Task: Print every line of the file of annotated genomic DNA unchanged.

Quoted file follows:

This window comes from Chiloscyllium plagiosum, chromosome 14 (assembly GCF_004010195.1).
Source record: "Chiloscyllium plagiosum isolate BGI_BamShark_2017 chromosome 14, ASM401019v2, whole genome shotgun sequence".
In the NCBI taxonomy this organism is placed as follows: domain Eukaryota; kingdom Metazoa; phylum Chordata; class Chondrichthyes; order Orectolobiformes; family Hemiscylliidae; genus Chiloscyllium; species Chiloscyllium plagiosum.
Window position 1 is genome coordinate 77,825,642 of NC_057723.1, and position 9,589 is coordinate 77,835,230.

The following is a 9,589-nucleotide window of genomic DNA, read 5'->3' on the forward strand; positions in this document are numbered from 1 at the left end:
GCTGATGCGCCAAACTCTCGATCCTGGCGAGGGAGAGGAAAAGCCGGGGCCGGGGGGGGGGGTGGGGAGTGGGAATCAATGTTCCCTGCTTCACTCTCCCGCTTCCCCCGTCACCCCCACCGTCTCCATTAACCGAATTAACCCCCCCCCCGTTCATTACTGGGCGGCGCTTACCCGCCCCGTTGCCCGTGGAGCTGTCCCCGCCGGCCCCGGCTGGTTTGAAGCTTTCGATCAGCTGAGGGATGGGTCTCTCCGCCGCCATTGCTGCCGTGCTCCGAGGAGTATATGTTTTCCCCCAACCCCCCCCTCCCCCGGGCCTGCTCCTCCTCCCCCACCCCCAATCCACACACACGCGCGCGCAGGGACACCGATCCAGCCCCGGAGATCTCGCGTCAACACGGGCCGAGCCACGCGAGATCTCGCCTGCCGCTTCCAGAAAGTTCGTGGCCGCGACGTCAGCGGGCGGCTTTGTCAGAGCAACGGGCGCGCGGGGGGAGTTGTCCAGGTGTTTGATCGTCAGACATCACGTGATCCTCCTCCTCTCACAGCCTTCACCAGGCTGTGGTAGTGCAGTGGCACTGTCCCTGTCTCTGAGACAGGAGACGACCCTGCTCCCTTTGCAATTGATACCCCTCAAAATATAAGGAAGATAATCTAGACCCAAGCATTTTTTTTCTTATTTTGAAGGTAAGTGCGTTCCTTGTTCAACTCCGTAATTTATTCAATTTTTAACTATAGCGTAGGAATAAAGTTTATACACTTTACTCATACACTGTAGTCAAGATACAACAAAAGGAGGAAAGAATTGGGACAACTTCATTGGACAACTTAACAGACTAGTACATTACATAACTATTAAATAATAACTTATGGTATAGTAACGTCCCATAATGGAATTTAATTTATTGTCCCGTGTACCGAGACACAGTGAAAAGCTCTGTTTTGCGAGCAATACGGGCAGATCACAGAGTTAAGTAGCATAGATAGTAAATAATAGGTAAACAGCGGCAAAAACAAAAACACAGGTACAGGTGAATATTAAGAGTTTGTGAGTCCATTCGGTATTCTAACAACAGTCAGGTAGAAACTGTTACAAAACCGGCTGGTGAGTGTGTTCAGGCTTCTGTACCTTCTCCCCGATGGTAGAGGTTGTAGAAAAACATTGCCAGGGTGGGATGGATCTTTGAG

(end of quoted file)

This window comes from Chiloscyllium plagiosum, chromosome 14 (assembly GCF_004010195.1).
Source record: "Chiloscyllium plagiosum isolate BGI_BamShark_2017 chromosome 14, ASM401019v2, whole genome shotgun sequence".
In the NCBI taxonomy this organism is placed as follows: domain Eukaryota; kingdom Metazoa; phylum Chordata; class Chondrichthyes; order Orectolobiformes; family Hemiscylliidae; genus Chiloscyllium; species Chiloscyllium plagiosum.
Window position 1 is genome coordinate 77,825,642 of NC_057723.1, and position 9,589 is coordinate 77,835,230.

The following is a 9,589-nucleotide window of genomic DNA, read 5'->3' on the forward strand; positions in this document are numbered from 1 at the left end:
GCTGATGCGCCAAACTCTCGATCCTGGCGAGGGAGAGGAAAAGCCGGGGCCGGGGGGGGGGGTGGGGAGTGGGAATCAATGTTCCCTGCTTCACTCTCCCGCTTCCCCCGTCACCCCCACCGTCTCCATTAACCGAATTAACCCCCCCCCCGTTCATTACTGGGCGGCGCTTACCCGCCCCGTTGCCCGTGGAGCTGTCCCCGCCGGCCCCGGCTGGTTTGAAGCTTTCGATCAGCTGAGGGATGGGTCTCTCCGCCGCCATTGCTGCCGTGCTCCGAGGAGTATATGTTTTCCCCCAACCCCCCCCTCCCCCGGGCCTGCTCCTCCTCCCCCACCCCCAATCCACACACACGCGCGCGCAGGGACACCGATCCAGCCCCGGAGATCTCGCGTCAACACGGGCCGAGCCACGCGAGATCTCGCCTGCCGCTTCCAGAAAGTTCGTGGCCGCGACGTCAGCGGGCGGCTTTGTCAGAGCAACGGGCGCGCGGGGGGAGTTGTCCAGGTGTTTGATCGTCAGACATCACGTGATCCTCCTCCTCTCACAGCCTTCACCAGGCTGTGGTAGTGCAGTGGCACTGTCCCTGTCTCTGAGACAGGAGACGACCCTGCTCCCTTTGCAATTGATACCCCTCAAAATATAAGGAAGATAATCTAGACCCAAGCATTTTTTTTCTTATTTTGAAGGTAAGTGCGTTCCTTGTTCAACTCCGTAATTTATTCAATTTTTAACTATAGCGTAGGAATAAAGTTTATACACTTTACTCATACACTGTAGTCAAGATACAACAAAAGGAGGAAAGAATTGGGACAACTTCATTGGACAACTTAACAGACTAGTACATTACATAACTATTAAATAATAACTTATGGTATAGTAACGTCCCATAATGGAATTTAATTTATTGTCCCGTGTACCGAGACACAGTGAAAAGCTCTGTTTTGCGAGCAATACGGGCAGATCACAGAGTTAAGTAGCATAGATAGTAAATAATAGGTAAACAGCGGCAAAAACAAAAACACAGGTACAGGTGAATATTAAGAGTTTGTGAGTCCATTCGGTATTCTAACAACAGTCAGGTAGAAACTGTTACAAAACCGGCTGGTGAGTGTGTTCAGGCTTCTGTACCTTCTCCCCGATGGTAGAGGTTGTAGAAAAACATTGCCAGGGTGGGATGGATCTTTGAG